[email protected]
http://linuxplc.org/mailman/listinfo/linuxplc

R

#### Ron Gage

Jiri:

Regarding threads: They are quite easy to set up. By using the pthread library (included with just about every linux distro nowadays), a thread is simply set up as follows:

{
blah blah blah
}

int main (void)
{
}

This is the basics, with a LOT of detail simply not given. The basic idea is that a thread shares the memory space of the parent, so that any variable available to the parent is also available to the thread. For a better example
(that I have wrote), go to freshmeat.net, search for "dallas", grab the latest copy of my Dallas DS-1820 Sensor program. The "gdallas.c" program makes fairly heavy use of threads (serial comm running in a thread to allow GUI program to run being "blocked" by the comm routines).

The thread loads the data into the first element of a storage array, the main program manipulates the entire array.

Ron

_______________________________________________
LinuxPLC mailing list
[email protected]
http://linuxplc.org/mailman/listinfo/linuxplc

J

#### Jiri Baum

[email protected] wrote:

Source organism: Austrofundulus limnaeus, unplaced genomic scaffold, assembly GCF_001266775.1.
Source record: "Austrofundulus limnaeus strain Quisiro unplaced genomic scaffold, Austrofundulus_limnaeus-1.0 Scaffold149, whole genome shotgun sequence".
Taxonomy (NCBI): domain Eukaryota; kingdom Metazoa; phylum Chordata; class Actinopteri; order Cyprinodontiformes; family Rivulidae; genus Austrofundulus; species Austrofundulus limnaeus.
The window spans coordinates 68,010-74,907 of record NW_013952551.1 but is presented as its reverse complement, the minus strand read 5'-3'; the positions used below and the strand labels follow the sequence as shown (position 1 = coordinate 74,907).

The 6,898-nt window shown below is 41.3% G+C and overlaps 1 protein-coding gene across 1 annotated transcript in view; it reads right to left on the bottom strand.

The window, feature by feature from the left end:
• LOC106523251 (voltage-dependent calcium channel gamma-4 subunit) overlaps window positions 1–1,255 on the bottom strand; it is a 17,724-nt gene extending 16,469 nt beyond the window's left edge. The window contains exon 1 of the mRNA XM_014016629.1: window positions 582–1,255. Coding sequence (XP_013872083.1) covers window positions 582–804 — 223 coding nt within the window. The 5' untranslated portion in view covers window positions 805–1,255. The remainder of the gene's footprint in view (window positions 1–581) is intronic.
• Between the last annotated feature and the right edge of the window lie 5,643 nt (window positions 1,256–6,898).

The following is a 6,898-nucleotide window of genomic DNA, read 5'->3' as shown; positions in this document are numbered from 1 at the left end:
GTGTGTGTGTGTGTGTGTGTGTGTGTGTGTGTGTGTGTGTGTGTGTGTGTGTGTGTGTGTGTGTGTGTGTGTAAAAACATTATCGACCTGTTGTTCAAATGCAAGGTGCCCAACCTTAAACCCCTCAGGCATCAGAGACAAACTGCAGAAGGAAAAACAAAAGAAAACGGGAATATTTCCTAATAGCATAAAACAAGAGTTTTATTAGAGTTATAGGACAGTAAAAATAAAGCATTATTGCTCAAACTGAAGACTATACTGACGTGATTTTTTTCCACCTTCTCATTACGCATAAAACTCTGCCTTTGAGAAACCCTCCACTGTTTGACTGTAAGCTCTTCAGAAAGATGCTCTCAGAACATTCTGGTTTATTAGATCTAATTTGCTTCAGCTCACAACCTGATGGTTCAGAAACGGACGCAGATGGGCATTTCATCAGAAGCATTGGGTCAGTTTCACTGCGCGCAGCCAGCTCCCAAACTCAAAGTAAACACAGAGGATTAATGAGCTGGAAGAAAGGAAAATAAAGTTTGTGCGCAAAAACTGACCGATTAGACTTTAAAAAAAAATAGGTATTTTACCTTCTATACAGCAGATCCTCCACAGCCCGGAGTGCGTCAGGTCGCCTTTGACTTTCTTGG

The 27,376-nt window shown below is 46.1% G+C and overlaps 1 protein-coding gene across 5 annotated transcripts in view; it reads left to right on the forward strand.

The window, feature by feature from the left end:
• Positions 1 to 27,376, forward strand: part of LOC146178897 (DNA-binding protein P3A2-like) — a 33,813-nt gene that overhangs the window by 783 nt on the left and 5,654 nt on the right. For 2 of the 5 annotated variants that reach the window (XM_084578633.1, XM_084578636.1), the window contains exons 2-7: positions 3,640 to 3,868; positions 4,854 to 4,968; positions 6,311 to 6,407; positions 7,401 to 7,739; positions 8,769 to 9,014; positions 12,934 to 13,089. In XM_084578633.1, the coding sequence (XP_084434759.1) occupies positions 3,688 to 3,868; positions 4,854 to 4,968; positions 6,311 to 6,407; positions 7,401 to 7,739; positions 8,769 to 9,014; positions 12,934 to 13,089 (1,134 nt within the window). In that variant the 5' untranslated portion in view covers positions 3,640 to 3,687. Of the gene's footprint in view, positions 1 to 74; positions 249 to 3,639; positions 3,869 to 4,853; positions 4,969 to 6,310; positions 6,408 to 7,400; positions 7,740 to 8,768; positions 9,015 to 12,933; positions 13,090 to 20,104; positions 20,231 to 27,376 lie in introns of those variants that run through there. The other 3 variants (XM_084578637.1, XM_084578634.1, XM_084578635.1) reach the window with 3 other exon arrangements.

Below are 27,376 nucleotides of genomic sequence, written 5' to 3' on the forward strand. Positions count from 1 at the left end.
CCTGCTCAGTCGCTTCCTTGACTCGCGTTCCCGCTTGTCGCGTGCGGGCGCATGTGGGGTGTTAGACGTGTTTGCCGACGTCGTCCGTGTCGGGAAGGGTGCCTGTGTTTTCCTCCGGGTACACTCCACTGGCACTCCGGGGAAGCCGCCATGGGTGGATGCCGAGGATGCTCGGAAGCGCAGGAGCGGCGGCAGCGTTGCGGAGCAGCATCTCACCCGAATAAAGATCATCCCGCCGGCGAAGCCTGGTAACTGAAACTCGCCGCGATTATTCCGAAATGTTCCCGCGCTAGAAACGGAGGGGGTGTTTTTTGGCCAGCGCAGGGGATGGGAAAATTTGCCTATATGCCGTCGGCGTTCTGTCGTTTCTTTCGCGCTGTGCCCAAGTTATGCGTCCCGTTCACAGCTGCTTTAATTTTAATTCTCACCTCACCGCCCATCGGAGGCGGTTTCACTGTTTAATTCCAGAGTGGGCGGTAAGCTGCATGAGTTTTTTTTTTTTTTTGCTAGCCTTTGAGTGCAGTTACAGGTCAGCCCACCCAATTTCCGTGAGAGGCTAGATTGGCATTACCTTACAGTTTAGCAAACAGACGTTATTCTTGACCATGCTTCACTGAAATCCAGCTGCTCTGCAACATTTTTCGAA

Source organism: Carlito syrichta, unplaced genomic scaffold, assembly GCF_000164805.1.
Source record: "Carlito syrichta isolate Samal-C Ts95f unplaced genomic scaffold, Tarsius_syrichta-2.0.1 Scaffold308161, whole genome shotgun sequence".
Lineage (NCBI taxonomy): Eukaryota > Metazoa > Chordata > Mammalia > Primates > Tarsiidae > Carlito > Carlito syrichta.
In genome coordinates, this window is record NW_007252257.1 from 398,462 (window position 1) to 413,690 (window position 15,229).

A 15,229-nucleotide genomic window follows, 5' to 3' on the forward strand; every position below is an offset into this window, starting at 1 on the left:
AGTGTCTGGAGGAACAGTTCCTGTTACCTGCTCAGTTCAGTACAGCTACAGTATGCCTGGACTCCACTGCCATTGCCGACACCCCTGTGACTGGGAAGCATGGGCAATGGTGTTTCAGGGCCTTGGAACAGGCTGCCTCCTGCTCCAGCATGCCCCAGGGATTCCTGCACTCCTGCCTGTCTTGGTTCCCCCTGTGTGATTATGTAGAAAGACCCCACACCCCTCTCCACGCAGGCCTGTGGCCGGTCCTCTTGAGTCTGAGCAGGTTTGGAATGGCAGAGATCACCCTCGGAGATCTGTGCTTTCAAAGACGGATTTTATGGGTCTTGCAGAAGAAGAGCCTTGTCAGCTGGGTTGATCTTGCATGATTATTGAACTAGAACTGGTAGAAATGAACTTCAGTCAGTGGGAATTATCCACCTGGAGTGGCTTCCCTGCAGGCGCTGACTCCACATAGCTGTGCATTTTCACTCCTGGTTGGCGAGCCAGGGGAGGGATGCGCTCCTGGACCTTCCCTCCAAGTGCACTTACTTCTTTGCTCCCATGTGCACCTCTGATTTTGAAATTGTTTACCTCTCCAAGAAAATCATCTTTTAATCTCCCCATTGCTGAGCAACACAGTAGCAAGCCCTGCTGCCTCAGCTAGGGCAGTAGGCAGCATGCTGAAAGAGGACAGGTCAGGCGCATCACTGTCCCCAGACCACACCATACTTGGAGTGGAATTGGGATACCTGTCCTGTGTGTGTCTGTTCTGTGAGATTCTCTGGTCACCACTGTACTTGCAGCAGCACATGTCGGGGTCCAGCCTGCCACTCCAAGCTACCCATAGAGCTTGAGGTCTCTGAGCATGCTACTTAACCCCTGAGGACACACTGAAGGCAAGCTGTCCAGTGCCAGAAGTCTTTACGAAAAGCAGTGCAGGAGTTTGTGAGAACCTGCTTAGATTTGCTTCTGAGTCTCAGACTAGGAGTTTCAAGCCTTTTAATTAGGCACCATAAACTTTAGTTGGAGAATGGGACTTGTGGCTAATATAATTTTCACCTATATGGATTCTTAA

> Regarding threads: They are quite easy to set up. By using the pthread library<

OK (yes, I do have the pthread library here).

> The basic idea is that a thread shares the memory space of the parent, so
> that any variable available to the parent is also available to the

I'm not sure to what extent that is really an advantage. I would expect that it would be very error-prone...

With separate processes, the default for any variable is private'. With threads, it is shared, unprotected'.

> For a better example (that I have wrote), go to freshmeat.net, search for
> "dallas", grab the latest copy of my Dallas DS-1820 Sensor program. The
> "gdallas.c" program makes fairly heavy use of threads (serial comm
> running in a thread to allow GUI program to run being "blocked" by the
> comm routines).

OK, I'll have to go have a look.

Jiri
--
Jiri Baum <[email protected]>
Windows is not popular. Windows is *widespread*. Linux is popular.

_______________________________________________
LinuxPLC mailing list
[email protected]
http://linuxplc.org/mailman/listinfo/linuxplc